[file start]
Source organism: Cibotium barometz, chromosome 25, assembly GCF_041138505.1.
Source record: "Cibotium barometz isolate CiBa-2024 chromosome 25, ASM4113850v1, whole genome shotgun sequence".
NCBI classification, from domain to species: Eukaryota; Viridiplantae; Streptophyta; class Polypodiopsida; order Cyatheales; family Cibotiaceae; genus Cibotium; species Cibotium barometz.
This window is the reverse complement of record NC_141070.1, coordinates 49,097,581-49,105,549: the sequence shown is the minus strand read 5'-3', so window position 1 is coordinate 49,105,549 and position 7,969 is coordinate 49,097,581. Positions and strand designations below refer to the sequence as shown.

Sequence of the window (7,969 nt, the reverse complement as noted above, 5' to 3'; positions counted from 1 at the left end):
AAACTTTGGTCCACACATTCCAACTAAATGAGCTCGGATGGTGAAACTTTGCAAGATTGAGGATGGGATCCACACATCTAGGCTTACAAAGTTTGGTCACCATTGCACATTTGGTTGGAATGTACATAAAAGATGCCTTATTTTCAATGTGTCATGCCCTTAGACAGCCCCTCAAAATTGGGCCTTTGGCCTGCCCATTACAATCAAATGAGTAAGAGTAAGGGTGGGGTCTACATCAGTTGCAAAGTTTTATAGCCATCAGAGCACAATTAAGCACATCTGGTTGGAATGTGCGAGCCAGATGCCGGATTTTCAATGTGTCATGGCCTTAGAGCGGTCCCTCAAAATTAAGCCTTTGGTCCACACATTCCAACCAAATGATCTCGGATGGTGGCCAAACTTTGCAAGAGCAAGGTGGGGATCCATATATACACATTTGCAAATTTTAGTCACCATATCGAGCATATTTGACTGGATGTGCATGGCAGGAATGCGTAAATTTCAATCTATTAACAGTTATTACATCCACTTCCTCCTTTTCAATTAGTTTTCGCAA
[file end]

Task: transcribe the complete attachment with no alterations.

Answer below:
Source organism: Cibotium barometz, chromosome 25, assembly GCF_041138505.1.
Source record: "Cibotium barometz isolate CiBa-2024 chromosome 25, ASM4113850v1, whole genome shotgun sequence".
NCBI classification, from domain to species: Eukaryota; Viridiplantae; Streptophyta; class Polypodiopsida; order Cyatheales; family Cibotiaceae; genus Cibotium; species Cibotium barometz.
This window is the reverse complement of record NC_141070.1, coordinates 49,097,581-49,105,549: the sequence shown is the minus strand read 5'-3', so window position 1 is coordinate 49,105,549 and position 7,969 is coordinate 49,097,581. Positions and strand designations below refer to the sequence as shown.

Sequence of the window (7,969 nt, the reverse complement as noted above, 5' to 3'; positions counted from 1 at the left end):
AAACTTTGGTCCACACATTCCAACTAAATGAGCTCGGATGGTGAAACTTTGCAAGATTGAGGATGGGATCCACACATCTAGGCTTACAAAGTTTGGTCACCATTGCACATTTGGTTGGAATGTACATAAAAGATGCCTTATTTTCAATGTGTCATGCCCTTAGACAGCCCCTCAAAATTGGGCCTTTGGCCTGCCCATTACAATCAAATGAGTAAGAGTAAGGGTGGGGTCTACATCAGTTGCAAAGTTTTATAGCCATCAGAGCACAATTAAGCACATCTGGTTGGAATGTGCGAGCCAGATGCCGGATTTTCAATGTGTCATGGCCTTAGAGCGGTCCCTCAAAATTAAGCCTTTGGTCCACACATTCCAACCAAATGATCTCGGATGGTGGCCAAACTTTGCAAGAGCAAGGTGGGGATCCATATATACACATTTGCAAATTTTAGTCACCATATCGAGCATATTTGACTGGATGTGCATGGCAGGAATGCGTAAATTTCAATCTATTAACAGTTATTACATCCACTTCCTCCTTTTCAATTAGTTTTCGCAA